Roché Compaan wrote at 2007-2-23 22:00 +0200:
>Thanks for that pointer. It's good that way, it should make invalidation
>easier. It could be as simple as invalidating any cached result that
>contains the documentId being indexed. Do you see any problem with the
>following invalidation strategy:
>If the 'documentId' exists (cataloging existing object), invalidate all
>cached result sets that contain the documentId.
>If the 'documentId' doesn't exist (cataloging new object), invalidate
>all result sets where the ids of indexes applied, are contained in the
>cache key for that result set.
I see several problems:
* the RAMCacheManager does not provide an API to implement
* a cache manager would need a special data structure
to efficiently implement the policy (given a documentId,
find all cached results containing the documentId).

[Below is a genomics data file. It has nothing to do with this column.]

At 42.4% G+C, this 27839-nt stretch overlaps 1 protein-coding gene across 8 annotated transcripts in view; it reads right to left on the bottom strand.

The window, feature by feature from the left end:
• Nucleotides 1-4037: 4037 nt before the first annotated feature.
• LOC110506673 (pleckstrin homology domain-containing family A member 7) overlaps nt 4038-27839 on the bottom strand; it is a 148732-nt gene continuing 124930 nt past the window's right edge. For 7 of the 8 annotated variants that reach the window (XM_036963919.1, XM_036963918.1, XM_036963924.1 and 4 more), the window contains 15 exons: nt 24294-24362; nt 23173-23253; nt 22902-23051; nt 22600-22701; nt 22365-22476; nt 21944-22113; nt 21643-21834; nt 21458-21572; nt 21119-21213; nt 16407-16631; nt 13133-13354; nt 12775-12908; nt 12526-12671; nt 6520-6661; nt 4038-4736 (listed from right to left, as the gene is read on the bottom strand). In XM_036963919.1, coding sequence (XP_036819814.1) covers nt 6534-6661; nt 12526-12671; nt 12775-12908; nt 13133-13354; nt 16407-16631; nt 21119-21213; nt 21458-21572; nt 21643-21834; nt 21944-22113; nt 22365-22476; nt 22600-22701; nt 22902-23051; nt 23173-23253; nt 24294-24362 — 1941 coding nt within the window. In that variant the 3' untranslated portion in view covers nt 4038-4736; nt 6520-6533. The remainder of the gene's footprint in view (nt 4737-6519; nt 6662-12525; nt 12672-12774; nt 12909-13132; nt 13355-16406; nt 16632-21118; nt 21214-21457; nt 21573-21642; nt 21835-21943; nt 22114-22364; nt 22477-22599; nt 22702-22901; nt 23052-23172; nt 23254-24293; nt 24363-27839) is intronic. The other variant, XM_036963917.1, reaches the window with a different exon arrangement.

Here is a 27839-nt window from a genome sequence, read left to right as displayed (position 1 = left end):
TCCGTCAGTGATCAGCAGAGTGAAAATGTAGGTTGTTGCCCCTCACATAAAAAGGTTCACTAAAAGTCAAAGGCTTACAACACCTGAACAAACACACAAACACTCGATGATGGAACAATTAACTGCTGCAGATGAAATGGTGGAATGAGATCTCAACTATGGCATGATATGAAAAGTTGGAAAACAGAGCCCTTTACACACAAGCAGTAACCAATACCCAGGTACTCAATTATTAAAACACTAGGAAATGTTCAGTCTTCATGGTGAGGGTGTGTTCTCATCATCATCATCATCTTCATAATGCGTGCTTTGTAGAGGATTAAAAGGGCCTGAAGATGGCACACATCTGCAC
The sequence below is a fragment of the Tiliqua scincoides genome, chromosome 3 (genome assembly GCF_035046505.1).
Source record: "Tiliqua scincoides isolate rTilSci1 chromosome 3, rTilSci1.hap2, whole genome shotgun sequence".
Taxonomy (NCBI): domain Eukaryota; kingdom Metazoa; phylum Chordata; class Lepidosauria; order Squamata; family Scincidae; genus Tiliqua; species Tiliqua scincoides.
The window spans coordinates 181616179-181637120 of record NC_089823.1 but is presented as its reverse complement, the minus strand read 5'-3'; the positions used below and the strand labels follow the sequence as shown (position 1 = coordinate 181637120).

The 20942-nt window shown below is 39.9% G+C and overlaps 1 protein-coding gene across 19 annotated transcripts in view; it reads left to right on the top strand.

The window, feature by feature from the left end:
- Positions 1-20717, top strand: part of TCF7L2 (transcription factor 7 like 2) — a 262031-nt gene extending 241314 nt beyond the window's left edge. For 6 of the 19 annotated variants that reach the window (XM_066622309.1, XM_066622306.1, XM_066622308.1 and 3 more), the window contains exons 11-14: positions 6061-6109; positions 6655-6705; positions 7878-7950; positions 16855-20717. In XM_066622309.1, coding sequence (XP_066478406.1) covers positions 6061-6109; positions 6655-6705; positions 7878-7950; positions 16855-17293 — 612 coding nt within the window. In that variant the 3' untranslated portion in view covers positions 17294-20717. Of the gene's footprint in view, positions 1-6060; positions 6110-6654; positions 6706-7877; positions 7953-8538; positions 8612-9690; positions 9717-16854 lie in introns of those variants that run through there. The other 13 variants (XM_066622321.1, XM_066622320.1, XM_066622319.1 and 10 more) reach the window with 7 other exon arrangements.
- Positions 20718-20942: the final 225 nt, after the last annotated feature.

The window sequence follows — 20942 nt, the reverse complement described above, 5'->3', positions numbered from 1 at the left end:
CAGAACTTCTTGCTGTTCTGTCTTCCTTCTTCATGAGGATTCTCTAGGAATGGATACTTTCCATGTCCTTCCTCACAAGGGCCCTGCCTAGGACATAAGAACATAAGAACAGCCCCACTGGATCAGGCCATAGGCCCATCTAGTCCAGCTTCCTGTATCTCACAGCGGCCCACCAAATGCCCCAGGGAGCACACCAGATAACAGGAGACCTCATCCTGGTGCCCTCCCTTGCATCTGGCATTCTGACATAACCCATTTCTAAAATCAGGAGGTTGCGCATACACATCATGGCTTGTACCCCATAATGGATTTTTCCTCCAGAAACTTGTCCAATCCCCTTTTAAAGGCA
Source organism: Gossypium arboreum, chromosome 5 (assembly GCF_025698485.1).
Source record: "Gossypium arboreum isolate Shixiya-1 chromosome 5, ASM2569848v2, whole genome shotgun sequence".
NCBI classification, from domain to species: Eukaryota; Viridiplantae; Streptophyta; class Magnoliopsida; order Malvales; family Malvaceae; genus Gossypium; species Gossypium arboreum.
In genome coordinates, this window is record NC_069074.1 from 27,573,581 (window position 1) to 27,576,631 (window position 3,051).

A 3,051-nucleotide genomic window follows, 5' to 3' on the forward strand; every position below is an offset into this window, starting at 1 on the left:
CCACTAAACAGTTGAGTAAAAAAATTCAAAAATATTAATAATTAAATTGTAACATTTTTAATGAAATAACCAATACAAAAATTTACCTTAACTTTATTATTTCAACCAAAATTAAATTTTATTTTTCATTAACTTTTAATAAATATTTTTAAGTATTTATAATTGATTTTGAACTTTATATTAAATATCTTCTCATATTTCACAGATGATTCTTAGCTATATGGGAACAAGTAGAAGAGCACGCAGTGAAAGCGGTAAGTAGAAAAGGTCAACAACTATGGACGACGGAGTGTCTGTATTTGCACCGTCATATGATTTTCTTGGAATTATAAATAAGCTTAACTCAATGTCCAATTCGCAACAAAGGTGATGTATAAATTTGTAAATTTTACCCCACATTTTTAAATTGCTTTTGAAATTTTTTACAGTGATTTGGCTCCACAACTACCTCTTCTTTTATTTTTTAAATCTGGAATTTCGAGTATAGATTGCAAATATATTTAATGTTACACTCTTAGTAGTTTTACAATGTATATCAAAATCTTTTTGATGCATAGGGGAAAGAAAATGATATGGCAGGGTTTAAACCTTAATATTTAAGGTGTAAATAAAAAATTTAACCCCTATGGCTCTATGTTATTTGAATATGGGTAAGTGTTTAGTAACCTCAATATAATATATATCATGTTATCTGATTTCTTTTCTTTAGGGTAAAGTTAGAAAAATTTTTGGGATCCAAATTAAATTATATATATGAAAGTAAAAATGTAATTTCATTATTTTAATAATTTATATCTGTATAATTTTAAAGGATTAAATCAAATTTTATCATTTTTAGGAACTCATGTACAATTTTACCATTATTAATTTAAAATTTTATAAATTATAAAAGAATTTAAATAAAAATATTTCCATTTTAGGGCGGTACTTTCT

* Apparently, your cache key contains the indexes involved
in producing the result.
The problem with this is that these indexes are known
only after the query has been performed:
The catalog API allows indexes to respond to subqueries,
that do not contain their own name.
I use this feature to allow a "Managable RangeIndex"
to transparently replace "effective, expires" queries.
But otherwise, the feature is probably not used
Of course, you can add the information *after*
the query has been performed and use it for invalidation -- in
a specialized cache manager.
On the other hand, new objects are usually indexed with
all available (and not only a few) indexes.
While some of the indexes may not be able to determine
a senseful value for the document, the standard indexes
have problems to handle this properly ("ManagableIndex"es can)
and the API does not propagate the information.
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